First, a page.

Set the camera to the fastest shutter speed, remove the lens, open the back, place your eye close to the shutter and press the button. You will get the very briefest glimpse of daylight, but with practice this can be enough to spot shutter capping.
Shutter capping happens when the second curtain catches up with the first, giving you either an unexposed portion of the frame or no exposure at all. It tends to happen at the faster speeds. If you can see light both sides (or the top and bottom) of the film window when the shutter fires then you're ok - I go by whether I can see the corners of the mirror box while looking closely at the left hand side, then the right. This is less common with electronically controlled shutters than it is with older models relying on spring tension. If the shutter is capping then it needs a CLA to sort that out.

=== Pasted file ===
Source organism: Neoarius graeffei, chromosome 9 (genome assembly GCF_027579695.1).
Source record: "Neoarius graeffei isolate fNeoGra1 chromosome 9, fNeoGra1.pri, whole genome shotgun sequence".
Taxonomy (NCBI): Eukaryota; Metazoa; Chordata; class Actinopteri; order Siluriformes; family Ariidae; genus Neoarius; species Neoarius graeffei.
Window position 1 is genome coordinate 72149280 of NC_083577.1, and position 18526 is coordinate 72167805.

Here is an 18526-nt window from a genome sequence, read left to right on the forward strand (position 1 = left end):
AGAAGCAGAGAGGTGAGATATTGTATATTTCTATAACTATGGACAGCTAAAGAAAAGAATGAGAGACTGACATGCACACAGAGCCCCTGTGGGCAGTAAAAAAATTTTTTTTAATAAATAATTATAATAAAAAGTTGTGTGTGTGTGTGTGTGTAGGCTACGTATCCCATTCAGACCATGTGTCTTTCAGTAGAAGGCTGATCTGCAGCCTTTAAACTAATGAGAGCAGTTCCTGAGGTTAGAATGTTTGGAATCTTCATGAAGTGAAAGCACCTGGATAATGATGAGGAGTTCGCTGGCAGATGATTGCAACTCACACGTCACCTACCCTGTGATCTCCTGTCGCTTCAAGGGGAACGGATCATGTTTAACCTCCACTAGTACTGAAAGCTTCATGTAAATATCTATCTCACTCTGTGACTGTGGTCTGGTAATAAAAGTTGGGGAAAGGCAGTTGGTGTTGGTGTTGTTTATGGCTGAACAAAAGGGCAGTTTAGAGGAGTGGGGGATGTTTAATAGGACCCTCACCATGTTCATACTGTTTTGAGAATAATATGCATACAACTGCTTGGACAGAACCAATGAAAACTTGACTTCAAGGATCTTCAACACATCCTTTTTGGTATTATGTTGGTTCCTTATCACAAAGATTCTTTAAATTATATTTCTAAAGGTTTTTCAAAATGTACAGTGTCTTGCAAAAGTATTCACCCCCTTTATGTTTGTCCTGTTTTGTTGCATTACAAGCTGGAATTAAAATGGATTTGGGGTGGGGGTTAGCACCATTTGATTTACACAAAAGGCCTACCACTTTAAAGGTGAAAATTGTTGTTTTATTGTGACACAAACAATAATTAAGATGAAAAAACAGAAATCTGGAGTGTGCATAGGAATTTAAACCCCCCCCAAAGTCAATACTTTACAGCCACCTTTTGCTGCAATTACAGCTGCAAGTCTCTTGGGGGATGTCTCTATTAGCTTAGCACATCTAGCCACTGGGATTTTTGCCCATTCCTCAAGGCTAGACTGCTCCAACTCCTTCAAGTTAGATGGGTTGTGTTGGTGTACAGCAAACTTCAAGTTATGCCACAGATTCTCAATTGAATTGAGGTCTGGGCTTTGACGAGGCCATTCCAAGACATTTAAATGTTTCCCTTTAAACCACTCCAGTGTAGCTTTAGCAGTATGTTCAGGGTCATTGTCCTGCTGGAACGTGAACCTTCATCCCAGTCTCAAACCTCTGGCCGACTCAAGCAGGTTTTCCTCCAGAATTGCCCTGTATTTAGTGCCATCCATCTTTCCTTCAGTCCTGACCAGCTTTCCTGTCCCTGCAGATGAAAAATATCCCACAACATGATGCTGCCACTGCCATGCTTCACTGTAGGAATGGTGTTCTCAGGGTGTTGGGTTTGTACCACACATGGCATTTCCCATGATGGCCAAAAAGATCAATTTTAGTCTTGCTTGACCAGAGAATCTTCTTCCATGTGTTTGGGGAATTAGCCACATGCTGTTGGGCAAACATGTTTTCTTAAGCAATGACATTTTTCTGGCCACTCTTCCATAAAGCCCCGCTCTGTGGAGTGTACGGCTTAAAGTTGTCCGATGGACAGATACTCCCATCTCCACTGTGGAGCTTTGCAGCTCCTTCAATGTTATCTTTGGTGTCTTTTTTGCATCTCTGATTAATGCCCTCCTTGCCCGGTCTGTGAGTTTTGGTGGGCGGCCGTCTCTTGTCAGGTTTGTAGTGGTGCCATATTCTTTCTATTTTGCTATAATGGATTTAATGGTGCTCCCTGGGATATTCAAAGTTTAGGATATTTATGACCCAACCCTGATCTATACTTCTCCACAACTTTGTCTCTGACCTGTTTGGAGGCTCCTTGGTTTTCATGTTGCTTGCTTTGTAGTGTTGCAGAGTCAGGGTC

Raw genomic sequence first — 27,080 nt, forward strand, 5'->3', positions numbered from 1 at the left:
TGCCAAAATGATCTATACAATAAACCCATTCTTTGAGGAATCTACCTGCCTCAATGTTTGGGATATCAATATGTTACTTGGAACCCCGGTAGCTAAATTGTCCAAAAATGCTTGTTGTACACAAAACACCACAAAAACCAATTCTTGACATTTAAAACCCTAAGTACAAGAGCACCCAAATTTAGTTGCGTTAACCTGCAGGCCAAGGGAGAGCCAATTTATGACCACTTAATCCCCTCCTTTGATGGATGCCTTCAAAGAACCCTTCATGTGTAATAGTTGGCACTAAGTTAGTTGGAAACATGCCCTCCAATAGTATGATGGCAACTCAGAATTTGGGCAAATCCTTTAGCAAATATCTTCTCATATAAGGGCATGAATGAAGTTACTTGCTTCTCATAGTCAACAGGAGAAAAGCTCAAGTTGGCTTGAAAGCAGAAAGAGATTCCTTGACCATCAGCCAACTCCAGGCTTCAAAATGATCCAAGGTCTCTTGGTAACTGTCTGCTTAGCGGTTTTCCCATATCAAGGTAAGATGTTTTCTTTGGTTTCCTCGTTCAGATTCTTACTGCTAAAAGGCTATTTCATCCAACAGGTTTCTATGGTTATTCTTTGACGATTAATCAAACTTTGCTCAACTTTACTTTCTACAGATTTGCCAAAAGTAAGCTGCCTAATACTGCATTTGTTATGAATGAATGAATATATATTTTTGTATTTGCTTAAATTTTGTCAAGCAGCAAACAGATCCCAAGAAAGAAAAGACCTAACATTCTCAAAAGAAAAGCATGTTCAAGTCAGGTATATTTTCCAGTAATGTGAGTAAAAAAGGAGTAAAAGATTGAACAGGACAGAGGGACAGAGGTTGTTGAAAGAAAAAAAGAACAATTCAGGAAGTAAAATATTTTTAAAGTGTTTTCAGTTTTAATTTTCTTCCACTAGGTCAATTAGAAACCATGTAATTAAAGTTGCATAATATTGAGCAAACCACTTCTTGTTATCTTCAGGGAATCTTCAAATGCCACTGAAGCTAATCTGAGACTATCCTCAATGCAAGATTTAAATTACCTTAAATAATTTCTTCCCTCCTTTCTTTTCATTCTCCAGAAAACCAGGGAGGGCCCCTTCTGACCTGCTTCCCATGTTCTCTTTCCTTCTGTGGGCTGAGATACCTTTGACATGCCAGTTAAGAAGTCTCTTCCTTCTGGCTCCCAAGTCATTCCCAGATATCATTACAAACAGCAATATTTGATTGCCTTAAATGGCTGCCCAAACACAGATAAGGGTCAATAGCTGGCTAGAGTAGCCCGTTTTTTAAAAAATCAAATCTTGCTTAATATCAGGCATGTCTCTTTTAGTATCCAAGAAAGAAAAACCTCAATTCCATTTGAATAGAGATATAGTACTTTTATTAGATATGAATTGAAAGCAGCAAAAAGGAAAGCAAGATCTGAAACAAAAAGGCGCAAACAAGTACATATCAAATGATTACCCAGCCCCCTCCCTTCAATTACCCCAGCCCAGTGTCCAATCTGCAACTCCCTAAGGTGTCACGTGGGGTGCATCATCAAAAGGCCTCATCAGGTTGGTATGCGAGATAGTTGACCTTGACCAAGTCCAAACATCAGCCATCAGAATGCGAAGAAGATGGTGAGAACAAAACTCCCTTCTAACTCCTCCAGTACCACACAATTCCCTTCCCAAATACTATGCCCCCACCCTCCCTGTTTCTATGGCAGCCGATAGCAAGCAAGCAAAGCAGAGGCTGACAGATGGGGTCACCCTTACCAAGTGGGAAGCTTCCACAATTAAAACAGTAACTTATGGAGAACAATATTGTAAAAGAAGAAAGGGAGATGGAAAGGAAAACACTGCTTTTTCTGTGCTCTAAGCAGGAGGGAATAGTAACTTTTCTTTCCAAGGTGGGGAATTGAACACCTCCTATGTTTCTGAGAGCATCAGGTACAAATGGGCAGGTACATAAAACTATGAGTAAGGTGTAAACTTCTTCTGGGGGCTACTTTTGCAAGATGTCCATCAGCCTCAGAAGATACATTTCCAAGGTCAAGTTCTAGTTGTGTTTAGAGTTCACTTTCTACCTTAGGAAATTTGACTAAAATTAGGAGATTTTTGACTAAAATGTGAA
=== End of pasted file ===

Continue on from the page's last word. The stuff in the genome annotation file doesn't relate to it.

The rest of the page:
If it passes that test then I set it to the slowest speed and fire it again. Usually this is a second, doing it a few times and comparing it to my watch's second hand will show how accurate it is. Again, more commonly a problem with the old clockwork shutters. One of my MXs had a very interesting idea of how long a second was but woke up after I wound and fired a few times. I already had an accurate MX so sat the two side by side on the table and compared the shutter sound at various speeds - the second body sounded identical so was obviously fine.